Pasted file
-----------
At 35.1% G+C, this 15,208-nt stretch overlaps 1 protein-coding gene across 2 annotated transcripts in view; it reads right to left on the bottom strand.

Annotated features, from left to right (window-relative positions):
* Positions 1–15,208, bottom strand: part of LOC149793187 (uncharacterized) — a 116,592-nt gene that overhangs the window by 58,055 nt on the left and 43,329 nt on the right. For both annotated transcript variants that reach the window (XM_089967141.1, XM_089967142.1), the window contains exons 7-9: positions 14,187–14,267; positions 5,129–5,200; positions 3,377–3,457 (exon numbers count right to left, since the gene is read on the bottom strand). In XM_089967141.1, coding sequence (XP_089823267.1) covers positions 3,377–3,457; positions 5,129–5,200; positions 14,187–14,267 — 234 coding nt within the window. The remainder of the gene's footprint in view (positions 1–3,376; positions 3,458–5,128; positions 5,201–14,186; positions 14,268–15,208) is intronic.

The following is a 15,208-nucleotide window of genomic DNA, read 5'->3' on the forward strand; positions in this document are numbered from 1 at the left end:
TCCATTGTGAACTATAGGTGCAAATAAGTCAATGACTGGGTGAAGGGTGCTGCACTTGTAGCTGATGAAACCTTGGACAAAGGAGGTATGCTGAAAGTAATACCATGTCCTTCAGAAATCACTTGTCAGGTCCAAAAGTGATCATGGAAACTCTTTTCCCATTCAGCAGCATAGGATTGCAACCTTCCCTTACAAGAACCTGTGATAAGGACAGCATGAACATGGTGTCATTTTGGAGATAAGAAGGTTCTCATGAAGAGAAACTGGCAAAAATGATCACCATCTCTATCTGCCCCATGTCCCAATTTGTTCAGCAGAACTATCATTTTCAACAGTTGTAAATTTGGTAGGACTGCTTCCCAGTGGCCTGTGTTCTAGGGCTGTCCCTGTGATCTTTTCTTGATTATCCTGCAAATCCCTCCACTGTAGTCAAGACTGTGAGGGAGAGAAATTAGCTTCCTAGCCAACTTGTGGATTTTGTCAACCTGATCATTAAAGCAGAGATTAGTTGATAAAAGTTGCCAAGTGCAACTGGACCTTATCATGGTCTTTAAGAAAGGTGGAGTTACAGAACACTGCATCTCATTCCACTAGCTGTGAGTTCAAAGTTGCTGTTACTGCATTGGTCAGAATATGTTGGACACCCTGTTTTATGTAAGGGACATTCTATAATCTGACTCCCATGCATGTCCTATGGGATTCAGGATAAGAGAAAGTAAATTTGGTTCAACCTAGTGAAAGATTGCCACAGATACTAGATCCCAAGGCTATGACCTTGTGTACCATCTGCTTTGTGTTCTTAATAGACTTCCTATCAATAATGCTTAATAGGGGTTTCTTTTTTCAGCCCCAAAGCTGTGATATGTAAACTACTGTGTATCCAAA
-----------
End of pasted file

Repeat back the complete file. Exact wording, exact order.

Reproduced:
At 35.1% G+C, this 15,208-nt stretch overlaps 1 protein-coding gene across 2 annotated transcripts in view; it reads right to left on the bottom strand.

Annotated features, from left to right (window-relative positions):
* Positions 1–15,208, bottom strand: part of LOC149793187 (uncharacterized) — a 116,592-nt gene that overhangs the window by 58,055 nt on the left and 43,329 nt on the right. For both annotated transcript variants that reach the window (XM_089967141.1, XM_089967142.1), the window contains exons 7-9: positions 14,187–14,267; positions 5,129–5,200; positions 3,377–3,457 (exon numbers count right to left, since the gene is read on the bottom strand). In XM_089967141.1, coding sequence (XP_089823267.1) covers positions 3,377–3,457; positions 5,129–5,200; positions 14,187–14,267 — 234 coding nt within the window. The remainder of the gene's footprint in view (positions 1–3,376; positions 3,458–5,128; positions 5,201–14,186; positions 14,268–15,208) is intronic.

The following is a 15,208-nucleotide window of genomic DNA, read 5'->3' on the forward strand; positions in this document are numbered from 1 at the left end:
TCCATTGTGAACTATAGGTGCAAATAAGTCAATGACTGGGTGAAGGGTGCTGCACTTGTAGCTGATGAAACCTTGGACAAAGGAGGTATGCTGAAAGTAATACCATGTCCTTCAGAAATCACTTGTCAGGTCCAAAAGTGATCATGGAAACTCTTTTCCCATTCAGCAGCATAGGATTGCAACCTTCCCTTACAAGAACCTGTGATAAGGACAGCATGAACATGGTGTCATTTTGGAGATAAGAAGGTTCTCATGAAGAGAAACTGGCAAAAATGATCACCATCTCTATCTGCCCCATGTCCCAATTTGTTCAGCAGAACTATCATTTTCAACAGTTGTAAATTTGGTAGGACTGCTTCCCAGTGGCCTGTGTTCTAGGGCTGTCCCTGTGATCTTTTCTTGATTATCCTGCAAATCCCTCCACTGTAGTCAAGACTGTGAGGGAGAGAAATTAGCTTCCTAGCCAACTTGTGGATTTTGTCAACCTGATCATTAAAGCAGAGATTAGTTGATAAAAGTTGCCAAGTGCAACTGGACCTTATCATGGTCTTTAAGAAAGGTGGAGTTACAGAACACTGCATCTCATTCCACTAGCTGTGAGTTCAAAGTTGCTGTTACTGCATTGGTCAGAATATGTTGGACACCCTGTTTTATGTAAGGGACATTCTATAATCTGACTCCCATGCATGTCCTATGGGATTCAGGATAAGAGAAAGTAAATTTGGTTCAACCTAGTGAAAGATTGCCACAGATACTAGATCCCAAGGCTATGACCTTGTGTACCATCTGCTTTGTGTTCTTAATAGACTTCCTATCAATAATGCTTAATAGGGGTTTCTTTTTTCAGCCCCAAAGCTGTGATATGTAAACTACTGTGTATCCAAA